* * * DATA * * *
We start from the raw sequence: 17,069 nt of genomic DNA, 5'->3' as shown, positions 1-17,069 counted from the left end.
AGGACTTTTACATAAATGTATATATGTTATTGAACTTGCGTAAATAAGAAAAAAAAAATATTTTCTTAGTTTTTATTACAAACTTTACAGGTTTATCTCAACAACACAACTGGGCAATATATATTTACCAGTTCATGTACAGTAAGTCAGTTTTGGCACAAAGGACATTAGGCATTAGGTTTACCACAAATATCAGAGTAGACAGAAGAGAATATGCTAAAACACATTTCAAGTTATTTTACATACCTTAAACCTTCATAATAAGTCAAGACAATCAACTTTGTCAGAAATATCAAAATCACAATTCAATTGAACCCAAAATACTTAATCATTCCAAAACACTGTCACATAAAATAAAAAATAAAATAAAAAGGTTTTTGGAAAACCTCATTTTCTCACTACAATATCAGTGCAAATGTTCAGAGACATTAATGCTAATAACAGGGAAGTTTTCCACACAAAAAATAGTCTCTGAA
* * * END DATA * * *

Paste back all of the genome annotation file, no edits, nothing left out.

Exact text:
We start from the raw sequence: 17,069 nt of genomic DNA, 5'->3' as shown, positions 1-17,069 counted from the left end.
AGGACTTTTACATAAATGTATATATGTTATTGAACTTGCGTAAATAAGAAAAAAAAAATATTTTCTTAGTTTTTATTACAAACTTTACAGGTTTATCTCAACAACACAACTGGGCAATATATATTTACCAGTTCATGTACAGTAAGTCAGTTTTGGCACAAAGGACATTAGGCATTAGGTTTACCACAAATATCAGAGTAGACAGAAGAGAATATGCTAAAACACATTTCAAGTTATTTTACATACCTTAAACCTTCATAATAAGTCAAGACAATCAACTTTGTCAGAAATATCAAAATCACAATTCAATTGAACCCAAAATACTTAATCATTCCAAAACACTGTCACATAAAATAAAAAATAAAATAAAAAGGTTTTTGGAAAACCTCATTTTCTCACTACAATATCAGTGCAAATGTTCAGAGACATTAATGCTAATAACAGGGAAGTTTTCCACACAAAAAATAGTCTCTGAA